I wonder, in the end, how much the book really believes what it is saying. The section about metafiction, toward the conclusion, seems to suggest that philosophies that challenge Christian ontological claims have value both in their requirement that the reader question their conception of reality and in their engagement of the reader in the process of fiction-making. As much as the book claims a role for sanctified reading practices, it can’t seem to shake a respect for the sheer excitement of world-creation and energizing effect that literature, as an agent of chaos, can have if given the opportunity.

This contradiction is, to me, ultimately good as it complicates an otherwise overly-simple argument (though the book suffers as a pedagogical resource because of it). Let me just focus briefly then on what the book says rather than what it actually does, as the former contains the larger implications for Christian education and engagement with Culture.

Two statements epitomize my complaint with the book. The first has to do with literature’s ability to transcend circumstance. The authors write, “Though literature can provide us with relaxation and with images of the world as it might ideally be, it is neither an escape from reality nor a saving transformation of it” (xxiv). In other words, literature can do little to escape the forces of history. The book argues that its value instead lies solely in its reflection of God’s truth. For those of you in academia, think Foucault meets John Calvin. This is a kind of theological New Historicism, with the text unable to escape the material (and spiritual) conditions of its production.

In the context of a liberal arts education, this is a disastrous perspective. If the humanities cannot both provide perspective on the world and an intervention of imagination then what good is it? This absence leaves the world solely under the sway of material forces. Economics and politics are left as the only means by which God’s creation functions. Furthermore, this calls into question the authority of the Bible. Is it merely a record of events that reflect a world that God made and continually redeems while Human Beings continually ruin? Or is it an intervention in the world that shapes its reader and creates a new and richer reality?

Matthew Arnold

This is, of course, the same war Matthew Arnold, awesome side-burns and all, waged with those that marginalized Culture in favor of mechanical forces like economics and politics. Gallagher and Lundin reduce Arnold to his wish that Culture replace a diminished Religion in society (60), but they neglect to account for his definition of Culture in the early pages of Culture and Anarchy. Defending it against claims that it seeks and values mere curiosity, Arnold offers an alternative definition:

But there is of culture another view, in which not solely the scientific passion, the sheer desire to see things as they are, natural and proper in an intelligent being, appears as the ground of it. There is a view in which all the love of our neighbour, the impulses towards action, help, and beneficence, the desire for removing human error, clearing human confusion, and diminishing human misery, the noble aspiration to leave the world better and happier than we found it, – motives eminently such as are called social, – come in as part of the grounds of culture, and the main and pre-eminent part. Culture is then properly described not as having its origin in curiosity, but as having its origin in the love of perfection; it is a study of perfection.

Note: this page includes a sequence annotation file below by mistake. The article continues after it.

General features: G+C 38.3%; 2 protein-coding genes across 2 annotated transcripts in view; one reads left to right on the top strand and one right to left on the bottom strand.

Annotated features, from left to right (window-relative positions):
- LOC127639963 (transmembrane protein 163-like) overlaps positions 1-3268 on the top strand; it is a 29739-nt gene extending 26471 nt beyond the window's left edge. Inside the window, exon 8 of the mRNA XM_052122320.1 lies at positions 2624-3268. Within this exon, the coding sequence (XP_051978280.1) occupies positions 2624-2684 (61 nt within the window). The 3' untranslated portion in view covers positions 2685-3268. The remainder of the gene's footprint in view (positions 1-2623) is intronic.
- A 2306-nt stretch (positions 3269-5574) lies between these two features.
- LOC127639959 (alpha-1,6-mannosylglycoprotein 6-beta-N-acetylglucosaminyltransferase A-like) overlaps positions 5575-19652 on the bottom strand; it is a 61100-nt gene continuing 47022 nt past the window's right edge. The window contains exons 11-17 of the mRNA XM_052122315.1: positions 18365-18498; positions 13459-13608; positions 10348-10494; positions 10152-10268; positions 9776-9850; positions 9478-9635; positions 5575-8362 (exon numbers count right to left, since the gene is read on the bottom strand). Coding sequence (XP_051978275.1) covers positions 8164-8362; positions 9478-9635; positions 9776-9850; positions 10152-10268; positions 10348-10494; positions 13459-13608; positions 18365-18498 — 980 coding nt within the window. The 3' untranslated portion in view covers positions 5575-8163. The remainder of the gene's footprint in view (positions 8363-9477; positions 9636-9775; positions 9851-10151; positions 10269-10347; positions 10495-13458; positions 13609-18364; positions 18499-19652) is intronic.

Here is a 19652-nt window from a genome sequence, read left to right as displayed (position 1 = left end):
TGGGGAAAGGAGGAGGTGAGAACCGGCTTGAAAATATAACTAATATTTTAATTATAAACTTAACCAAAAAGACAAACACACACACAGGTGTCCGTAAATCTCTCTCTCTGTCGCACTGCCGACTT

By denying curiosity as the defining feature of Culture, Arnold simultaneously denies that its primary service is that of reflective mirror. Literature and art do not simply wish to explore a pre-fabricated world, crafted through the forces of sin, salvation, and free-will enterprise, it also seeks to create a world that is better than the one formed through strictly material forces. Christians, and particularly those in the liberal arts and humanities, should then identify a comrade in Culture, not an adversary to be only leery of.

The historicist-influenced line of thought in Literature Through the Eyes of Faith also motivates the next statement I take issue with. In a chapter depressingly called “Keeping Literature in Perspective,” the authors write, “A Christian perspective on reading lies between the extremes of hedonism and redemption. Books are neither objects of pure pleasure or instruments of unlimited power. Instead, they are one way in which humans have developed the potentials of God’s world” (59). I, of course, would not claim “unlimited power” for books, but to demote them to just “one way” of reflecting divine influence is to make sociology out of literature and to deny a special-ness that narrative has in our lives as created beings that have creative potential. Metafiction, which the authors apparently like, in spite of their own argument, foregrounds the vitality of narrative-creation in our lives. It is not mere sociology, only reflecting images of truth back at ourselves. Nor is it distinct from “the real world.” Fiction is part – perhaps the most important part – of how we create the world.

Imagination is indistinguishable from reality. Christians too often neglect it at their peril.